The Coram Innovation Incubator (CII)
Coram-I Insight Report: National Innovation Survey of Children’s Services: EXECUTIVE SUMMARY
Recognising the imperative to respond to the increasingly complex climate facing children’s services, between December 2020 and January 2021, Coram-i carried out the first National Innovation Survey of Children’s Services. Distributed to all children’s services departments and a range of organisations working alongside them, the survey sought to assess the extent to which the sector is able to innovate to solve key challenges, and further, to understand the nature of any barriers to innovation. Although by no means exhaustive, the forty one responses (from a mixture of local authorities, independent fostering agencies (IFAs), voluntary adoption agencies (VAAs) and charities) provide an important insight into the current innovation landscape, the practical ways the sector is surmounting key obstacles, as well as indicating how we might collectively move forward with the game-changing innovations which can transform the future of the sector and address key challenges affecting children and young people.
The biggest challenges facing the sector: Adolescent mental health emerged as the biggest issue for almost all (84%) local authorities, followed by placement sufficiency, adolescent safeguarding and youth crime. Taken together, these represent a complex cluster of interrelated issues affecting older children where a “business as usual” approach is considered inadequate to meet the scale of challenge.
Engagement in Innovation: Encouragingly all organisations reported being engaged in innovation at some level, but only a minority – 39% – operated at the level of radical innovation needed to achieve a stepped change in outcomes. This finding is significant in light of the scale and complexity of challenges facing children’s services – low level or tactical approaches to innovation are unlikely to suffice.
Innovation Resources: Just half of local authorities and charities reported having dedicated internal innovation resources in their organisation, whilst most IFAs and VAAs said they did not. Alongside this finding, almost three times as many local authorities claimed that their organisation invested in game-changing innovation as did their IFA counterparts. This is a significant finding and raises questions about market conditions for innovation; that is to say, given that demand is greater than supply, is the imperative for innovation lessened ?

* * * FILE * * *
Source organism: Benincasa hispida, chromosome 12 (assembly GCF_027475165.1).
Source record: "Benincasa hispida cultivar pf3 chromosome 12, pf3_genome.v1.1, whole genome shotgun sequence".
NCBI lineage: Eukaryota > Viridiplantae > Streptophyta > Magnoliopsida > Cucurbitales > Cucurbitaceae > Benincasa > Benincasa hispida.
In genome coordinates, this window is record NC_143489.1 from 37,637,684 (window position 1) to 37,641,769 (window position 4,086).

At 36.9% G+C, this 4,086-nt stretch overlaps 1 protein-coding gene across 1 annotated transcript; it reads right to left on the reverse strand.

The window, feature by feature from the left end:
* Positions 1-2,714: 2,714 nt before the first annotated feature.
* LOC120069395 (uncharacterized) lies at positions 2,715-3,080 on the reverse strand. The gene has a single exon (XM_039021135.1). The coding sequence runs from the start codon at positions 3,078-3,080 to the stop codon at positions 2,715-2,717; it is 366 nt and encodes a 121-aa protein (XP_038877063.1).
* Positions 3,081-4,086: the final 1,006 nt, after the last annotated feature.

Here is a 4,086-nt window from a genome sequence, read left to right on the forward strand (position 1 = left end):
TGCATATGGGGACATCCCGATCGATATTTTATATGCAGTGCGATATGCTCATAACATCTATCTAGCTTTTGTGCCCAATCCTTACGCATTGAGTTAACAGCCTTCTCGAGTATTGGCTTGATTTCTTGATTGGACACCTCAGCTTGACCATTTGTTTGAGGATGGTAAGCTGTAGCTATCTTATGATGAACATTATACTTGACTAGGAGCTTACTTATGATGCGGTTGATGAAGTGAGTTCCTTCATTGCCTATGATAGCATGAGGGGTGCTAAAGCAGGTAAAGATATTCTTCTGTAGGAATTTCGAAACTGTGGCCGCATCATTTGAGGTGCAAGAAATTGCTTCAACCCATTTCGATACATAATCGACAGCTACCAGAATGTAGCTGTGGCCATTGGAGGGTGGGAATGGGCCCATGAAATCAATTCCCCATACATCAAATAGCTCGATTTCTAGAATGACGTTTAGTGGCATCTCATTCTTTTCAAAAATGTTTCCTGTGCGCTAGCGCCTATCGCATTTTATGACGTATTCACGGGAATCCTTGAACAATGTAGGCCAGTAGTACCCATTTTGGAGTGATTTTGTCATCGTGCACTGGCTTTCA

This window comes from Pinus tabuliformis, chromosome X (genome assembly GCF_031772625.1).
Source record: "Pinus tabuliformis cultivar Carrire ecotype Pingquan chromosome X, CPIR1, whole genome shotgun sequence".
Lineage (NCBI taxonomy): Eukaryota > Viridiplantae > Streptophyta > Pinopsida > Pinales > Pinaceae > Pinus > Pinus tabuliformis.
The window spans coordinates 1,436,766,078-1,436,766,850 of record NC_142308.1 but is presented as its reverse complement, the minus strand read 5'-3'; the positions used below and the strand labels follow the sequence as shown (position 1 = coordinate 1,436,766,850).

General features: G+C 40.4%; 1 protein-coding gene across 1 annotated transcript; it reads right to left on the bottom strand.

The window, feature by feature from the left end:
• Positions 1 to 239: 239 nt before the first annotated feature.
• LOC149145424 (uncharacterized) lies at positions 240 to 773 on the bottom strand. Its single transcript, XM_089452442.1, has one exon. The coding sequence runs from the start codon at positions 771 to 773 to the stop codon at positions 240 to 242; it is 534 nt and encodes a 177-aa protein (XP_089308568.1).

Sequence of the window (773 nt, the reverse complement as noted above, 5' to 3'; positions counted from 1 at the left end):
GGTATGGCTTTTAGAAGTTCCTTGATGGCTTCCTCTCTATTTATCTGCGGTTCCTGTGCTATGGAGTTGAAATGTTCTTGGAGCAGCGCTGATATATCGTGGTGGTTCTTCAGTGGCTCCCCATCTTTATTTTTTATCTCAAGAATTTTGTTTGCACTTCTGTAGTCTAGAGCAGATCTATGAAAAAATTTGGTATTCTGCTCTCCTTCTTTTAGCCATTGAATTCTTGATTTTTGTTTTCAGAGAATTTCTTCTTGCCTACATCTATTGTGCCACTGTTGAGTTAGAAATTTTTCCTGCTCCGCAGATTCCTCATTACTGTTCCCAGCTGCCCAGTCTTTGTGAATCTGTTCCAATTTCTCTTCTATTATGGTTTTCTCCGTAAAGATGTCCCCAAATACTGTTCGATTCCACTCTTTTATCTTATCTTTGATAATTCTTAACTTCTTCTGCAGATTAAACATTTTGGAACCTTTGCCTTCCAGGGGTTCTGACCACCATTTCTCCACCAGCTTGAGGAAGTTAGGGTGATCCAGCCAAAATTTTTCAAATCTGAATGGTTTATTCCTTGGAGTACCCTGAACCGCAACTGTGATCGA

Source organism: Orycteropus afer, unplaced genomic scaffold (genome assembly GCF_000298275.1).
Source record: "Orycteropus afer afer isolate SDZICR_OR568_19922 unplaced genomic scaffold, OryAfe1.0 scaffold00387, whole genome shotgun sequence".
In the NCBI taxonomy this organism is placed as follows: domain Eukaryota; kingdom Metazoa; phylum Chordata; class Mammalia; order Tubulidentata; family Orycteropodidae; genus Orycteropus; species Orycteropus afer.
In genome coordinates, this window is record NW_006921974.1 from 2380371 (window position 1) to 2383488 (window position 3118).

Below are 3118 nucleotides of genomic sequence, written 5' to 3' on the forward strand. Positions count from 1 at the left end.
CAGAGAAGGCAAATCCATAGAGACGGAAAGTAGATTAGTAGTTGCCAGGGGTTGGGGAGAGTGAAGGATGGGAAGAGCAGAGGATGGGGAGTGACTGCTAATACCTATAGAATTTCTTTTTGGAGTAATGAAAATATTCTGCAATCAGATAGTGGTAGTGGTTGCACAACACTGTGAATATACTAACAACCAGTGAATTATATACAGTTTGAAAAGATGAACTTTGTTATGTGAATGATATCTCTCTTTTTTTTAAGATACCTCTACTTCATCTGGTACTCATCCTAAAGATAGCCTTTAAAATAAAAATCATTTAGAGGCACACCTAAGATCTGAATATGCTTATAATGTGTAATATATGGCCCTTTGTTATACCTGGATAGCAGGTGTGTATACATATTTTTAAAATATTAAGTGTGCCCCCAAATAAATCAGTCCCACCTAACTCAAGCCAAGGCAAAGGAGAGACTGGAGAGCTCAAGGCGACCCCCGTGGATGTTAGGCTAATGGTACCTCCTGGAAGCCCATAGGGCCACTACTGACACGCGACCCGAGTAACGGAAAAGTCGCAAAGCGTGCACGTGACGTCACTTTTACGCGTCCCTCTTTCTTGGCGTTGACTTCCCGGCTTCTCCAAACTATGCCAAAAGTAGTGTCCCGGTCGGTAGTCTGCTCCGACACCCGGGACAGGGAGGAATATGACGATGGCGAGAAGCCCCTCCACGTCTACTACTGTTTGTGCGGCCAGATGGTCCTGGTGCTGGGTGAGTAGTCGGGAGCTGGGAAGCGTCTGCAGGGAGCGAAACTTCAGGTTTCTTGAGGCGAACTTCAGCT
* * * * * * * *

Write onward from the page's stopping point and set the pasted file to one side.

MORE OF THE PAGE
Barriers to innovation: Lack of resources (in terms of funding as well as appropriately skilled people) was consistently reported by the majority of respondents as the major barrier to innovation. Capability and risk-aversion (arising from a stringent regulatory environment as well as the political cycle) were also reported as hampering innovation. Importantly, culture was not seen as a significant barrier. Respondents were asked what factors might encourage their service to invest in radical innovation. External seed funding was cited by almost half of respondents as a key driver of radical innovation, with 20% looking to join with others, and a further 20% indicating that they sought evidence of efficacy before committing to a programme of radical innovation.
Reflections and Implications
There is a strong appetite to innovate across the children’s services sector, as evidenced by the level of engagement in innovation, the examples of innovative practice reported, and, the fact that organisational cultures were consistently reported as enabling innovation. The COVID-19 pandemic has clearly accelerated innovation in remote service delivery, but is also serving as a catalyst for broader, deeper innovation. Harnessing this wind of change is an important opportunity for the sector.
In doing so, we must work to remove the barriers which stifle the discovery of the game-changing innovations needed to address the complex challenges facing the sector. And we need to “twin track” the pursuit of new solutions whilst enabling business as usual to operate without interference or diversion of focus or resources.
Seed funding is clearly one very important barrier to further innovation, yet commercial providers continue to report excessive profits which could be redirected to address this barrier – could there be a case for Independent Fostering Agencies ring-fencing 5% of their profits for a ‘ventures fund’ to drive the radical innovation the sector needs?
The need to draw upon evidence before committing to new programmes was indicated; those taking part in What Works Centre for Children’s Social Care evidence-based projects, like Social Work in Schools, have found such new approaches promising. However, we must set our sights beyond an incremental approach. There must be a sustainable resourcing model to support the longevity of innovative projects- including those that are more radical- to provide reassurance to service providers, and thus license experimentation with novel solutions. Impactful service improvement will follow when we combine evidence-based approaches with more radical innovation.
And finally, with the pandemic severely impacting young people, it is unsurprising that services see issues relating to adolescents as the most pressing. Given the unique challenges facing this cohort of young people, perhaps the time has come for an ‘Adolescents’ Commissioner’ to champion the needs and progress of our tweens and teens?